In the late 19th century capitalism had spread to the US and corporations -- business organizations with limited liability and large financial powers -- began to dominate entire industries. These corporate entities were thus immune to the market forces of competition and consumer preference. Public outcry over these new conglomerates caused Congress to pass anti-trust legislation such as the Sherman Antitrust Act of 1890 and the Clayton Antitrust Act of 1914, making monopoly business practices illegal and forcing at least a minimum of competition. Despite these new limits, by the 20th century capitalism had become the dominant economic and social system.

Capitalism received another major blow in the Great Depression of the 1930's. The speculative excesses of the wealthy in the stock market and the resultant stock market crash had created vast unemployment and President Franklin Delano Roosevelt stepped in with his economic restructuring plan known as the New Deal, a series of economic reforms which included strengthening labor unions in order to minimize the power inequalities caused by large centralized corporations. It also created the social safety net which evolved into the modern welfare system including social security and unemployment insurance.

These actions represented a departure from the previous capitalist ideal of laissez-faire in which the government stayed out of economics as much as possible. In 1936, the publication of John Maynard Keynes' General Theory of Employment, Interest and Money provided a model of capitalism in which it is possible and even acceptable for a modern government to use its powers to control the money supply through taxation and spending in order to provide a more stable economy. This model would call for increased governmental spending in times of depression or unstable economy and a tightening of the reigns if a booming economy is getting out of hand. In 1946, Congress passed the Employment Act of 1946 guaranteeing high employment and production and officially ending official acceptance of the laissez-faire policies.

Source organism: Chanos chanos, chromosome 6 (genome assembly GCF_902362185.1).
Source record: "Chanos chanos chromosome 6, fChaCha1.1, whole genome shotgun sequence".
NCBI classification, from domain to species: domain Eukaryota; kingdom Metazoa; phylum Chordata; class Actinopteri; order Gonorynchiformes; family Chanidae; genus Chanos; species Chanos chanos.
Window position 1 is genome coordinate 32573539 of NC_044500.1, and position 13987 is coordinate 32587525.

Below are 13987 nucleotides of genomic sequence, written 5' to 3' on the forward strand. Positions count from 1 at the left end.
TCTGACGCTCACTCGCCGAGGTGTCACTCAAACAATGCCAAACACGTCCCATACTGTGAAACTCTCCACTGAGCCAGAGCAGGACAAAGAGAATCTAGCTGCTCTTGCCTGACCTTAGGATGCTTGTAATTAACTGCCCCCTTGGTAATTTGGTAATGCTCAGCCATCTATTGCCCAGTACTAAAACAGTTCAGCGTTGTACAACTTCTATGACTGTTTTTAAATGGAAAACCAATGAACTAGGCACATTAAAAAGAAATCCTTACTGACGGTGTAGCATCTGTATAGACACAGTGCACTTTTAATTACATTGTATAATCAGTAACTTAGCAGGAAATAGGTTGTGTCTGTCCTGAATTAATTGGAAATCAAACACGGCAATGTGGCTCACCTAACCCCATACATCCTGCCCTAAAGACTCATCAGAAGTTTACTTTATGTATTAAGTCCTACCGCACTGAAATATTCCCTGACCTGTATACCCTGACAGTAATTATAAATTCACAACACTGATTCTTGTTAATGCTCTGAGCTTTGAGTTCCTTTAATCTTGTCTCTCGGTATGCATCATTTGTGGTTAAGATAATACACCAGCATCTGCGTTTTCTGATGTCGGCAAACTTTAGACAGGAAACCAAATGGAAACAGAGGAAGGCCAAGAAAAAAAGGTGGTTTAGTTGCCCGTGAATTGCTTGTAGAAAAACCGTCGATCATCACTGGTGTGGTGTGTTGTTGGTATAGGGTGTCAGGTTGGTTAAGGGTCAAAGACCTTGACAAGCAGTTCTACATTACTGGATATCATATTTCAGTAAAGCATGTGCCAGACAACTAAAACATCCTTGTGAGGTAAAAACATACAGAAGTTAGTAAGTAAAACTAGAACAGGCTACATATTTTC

Other examples of governmental intervention into the economic system in the U.S include import and export tariffs, subsidies to farmers corporations and others and various tax exemptions. While some of these programs such as welfare and the social security system are intended to benefit the workers and citizens, other benefits and subsidies are provided to businesses specifically, creating incentives for the creation of jobs as well as the creation of further capital to increase profits.

Critics of these governmental perks call the financial benefits "corporate welfare" and argue that the favorable business climate and stock boom of the mid to late nineties is a direct result of preferential treatment of the corporation over the citizen. In other industrialized nations such as Germany and Japan, the governments have policies in place created at a national level in which the various members of the economy including bankers, businessmen, and labor unions all meet to arbitrate wage policies and interest rates. This has an end result of not letting their capitalistic economic system of corporations and profits determine their social system of retirement benefits, health care and working conditions.

Jessamyn Charity West

Bell, Daniel and Irving Kristol, Eds. Capitalism Today. New York: Basic Books, 1971.

Friedman, Milton. Capitalism and Freedom. Chicago: University of Chicago Press, 1963.

Galbraith, John K. American Capitalism: The Concept of Countervailing Powers. Cambridge: Houghton Mifflin Company, 1956.

Harrington, Michael. Decade of Decision. New York: Simon & Schuster, 1981.

Heilbroner, Robert L. The Nature and Logic of Capitalism. New York: Norton, 1986.

Lekachman, Robert and Borin Van Loon. Capitalism for Beginners. New York: Pantheon Books, 1981.